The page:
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January 25, 1965

The Evolution of Hospitals in Britain

JAMA. 1965;191(4):349. doi:10.1001/jama.1965.03080040091045

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The changing patterns in medical practice and in medical education confer increased importance on today's hospitals. It is especially appropriate, therefore, and especially welcome, to have a book which broadly discusses the evolution of hospitals. Many separate institutions have published individual well-documented histories, but there has been a great need for an overall survey of the role of hospitals in medicine.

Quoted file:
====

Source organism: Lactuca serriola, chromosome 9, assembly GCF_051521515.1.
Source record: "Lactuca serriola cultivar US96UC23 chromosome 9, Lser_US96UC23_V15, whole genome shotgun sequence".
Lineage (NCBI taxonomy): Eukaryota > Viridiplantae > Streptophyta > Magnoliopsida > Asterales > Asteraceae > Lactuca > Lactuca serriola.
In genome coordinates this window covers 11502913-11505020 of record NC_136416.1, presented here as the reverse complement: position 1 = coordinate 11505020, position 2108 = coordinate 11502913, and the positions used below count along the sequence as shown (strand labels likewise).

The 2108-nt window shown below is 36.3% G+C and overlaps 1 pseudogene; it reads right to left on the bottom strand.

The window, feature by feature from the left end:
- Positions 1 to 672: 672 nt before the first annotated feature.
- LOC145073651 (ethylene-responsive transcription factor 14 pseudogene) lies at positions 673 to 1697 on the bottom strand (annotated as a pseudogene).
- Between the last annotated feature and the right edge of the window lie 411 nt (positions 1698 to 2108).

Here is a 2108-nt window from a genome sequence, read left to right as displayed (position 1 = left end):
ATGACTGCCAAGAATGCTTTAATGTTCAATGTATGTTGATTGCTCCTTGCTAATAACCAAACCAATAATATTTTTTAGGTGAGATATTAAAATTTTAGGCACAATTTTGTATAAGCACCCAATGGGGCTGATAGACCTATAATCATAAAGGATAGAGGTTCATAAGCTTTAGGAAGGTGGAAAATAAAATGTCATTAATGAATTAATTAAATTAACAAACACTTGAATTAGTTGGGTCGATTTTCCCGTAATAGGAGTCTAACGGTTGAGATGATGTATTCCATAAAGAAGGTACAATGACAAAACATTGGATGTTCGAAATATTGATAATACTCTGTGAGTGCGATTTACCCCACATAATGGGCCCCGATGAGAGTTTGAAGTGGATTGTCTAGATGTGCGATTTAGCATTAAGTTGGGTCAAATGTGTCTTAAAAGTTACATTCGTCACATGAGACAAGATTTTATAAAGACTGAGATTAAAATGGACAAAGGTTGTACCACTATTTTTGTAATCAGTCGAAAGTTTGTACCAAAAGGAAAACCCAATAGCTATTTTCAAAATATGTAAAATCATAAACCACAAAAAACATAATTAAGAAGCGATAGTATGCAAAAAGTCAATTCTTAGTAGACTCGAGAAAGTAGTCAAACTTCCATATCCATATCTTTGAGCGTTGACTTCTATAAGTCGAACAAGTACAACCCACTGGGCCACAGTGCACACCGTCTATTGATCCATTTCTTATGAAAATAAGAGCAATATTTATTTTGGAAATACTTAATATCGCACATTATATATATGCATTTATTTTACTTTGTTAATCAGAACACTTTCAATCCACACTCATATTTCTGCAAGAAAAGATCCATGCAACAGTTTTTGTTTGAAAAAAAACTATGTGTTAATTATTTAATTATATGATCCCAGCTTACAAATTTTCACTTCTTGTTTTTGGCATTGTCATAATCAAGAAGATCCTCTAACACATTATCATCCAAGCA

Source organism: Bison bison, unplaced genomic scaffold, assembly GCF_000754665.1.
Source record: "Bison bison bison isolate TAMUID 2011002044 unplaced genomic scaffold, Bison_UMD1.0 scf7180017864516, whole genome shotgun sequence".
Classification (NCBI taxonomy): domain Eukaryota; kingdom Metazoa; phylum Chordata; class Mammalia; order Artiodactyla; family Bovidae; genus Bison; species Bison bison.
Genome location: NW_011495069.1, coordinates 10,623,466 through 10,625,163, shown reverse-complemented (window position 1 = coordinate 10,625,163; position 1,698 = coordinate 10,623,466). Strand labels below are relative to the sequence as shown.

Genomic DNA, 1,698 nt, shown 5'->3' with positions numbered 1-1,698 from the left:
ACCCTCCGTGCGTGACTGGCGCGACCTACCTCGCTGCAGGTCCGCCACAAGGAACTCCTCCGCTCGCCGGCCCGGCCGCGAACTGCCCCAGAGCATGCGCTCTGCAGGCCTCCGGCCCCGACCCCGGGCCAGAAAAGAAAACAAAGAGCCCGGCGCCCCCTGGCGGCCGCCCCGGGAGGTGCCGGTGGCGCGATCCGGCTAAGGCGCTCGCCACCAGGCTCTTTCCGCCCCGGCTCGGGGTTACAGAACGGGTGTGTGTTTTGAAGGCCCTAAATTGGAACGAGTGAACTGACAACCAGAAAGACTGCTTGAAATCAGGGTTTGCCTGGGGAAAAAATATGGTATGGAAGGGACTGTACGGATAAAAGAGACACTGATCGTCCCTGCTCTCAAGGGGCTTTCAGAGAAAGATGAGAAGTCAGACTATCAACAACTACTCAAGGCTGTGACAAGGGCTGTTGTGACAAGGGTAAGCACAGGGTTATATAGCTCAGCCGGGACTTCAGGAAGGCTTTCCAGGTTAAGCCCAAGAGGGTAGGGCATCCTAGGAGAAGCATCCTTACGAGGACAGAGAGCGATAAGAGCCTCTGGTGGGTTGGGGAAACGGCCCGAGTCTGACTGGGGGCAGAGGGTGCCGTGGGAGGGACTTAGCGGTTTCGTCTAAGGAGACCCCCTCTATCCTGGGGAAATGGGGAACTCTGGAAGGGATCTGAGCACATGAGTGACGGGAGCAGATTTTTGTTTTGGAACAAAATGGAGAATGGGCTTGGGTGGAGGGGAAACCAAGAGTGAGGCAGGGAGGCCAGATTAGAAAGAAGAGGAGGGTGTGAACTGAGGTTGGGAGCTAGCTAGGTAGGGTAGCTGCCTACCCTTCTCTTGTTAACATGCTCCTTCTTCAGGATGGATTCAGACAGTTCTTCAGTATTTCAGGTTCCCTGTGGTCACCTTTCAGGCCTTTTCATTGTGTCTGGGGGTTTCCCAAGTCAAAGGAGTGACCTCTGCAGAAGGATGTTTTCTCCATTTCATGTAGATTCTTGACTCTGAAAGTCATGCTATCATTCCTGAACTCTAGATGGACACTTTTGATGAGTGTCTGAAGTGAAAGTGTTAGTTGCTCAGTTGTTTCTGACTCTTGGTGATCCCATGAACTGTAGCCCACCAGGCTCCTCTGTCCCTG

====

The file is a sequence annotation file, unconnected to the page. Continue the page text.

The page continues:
The present volume originated in a symposium, held in September, 1962, as the Third British Congress on the History of Medicine and Pharmacy. It gives us, so to speak, both a "longitudinal" and a "crosssectional" approach. The initial chapters each discuss a specific time span. Other papers analyze the various specialty hospitals—those institutions restricted to specific groups of patients, whether pregnant women, children, the mentally ill, or naval or military personnel. The final group of chapters discusses broader aspects, concerned with particular topics such as specialization; the hospital as

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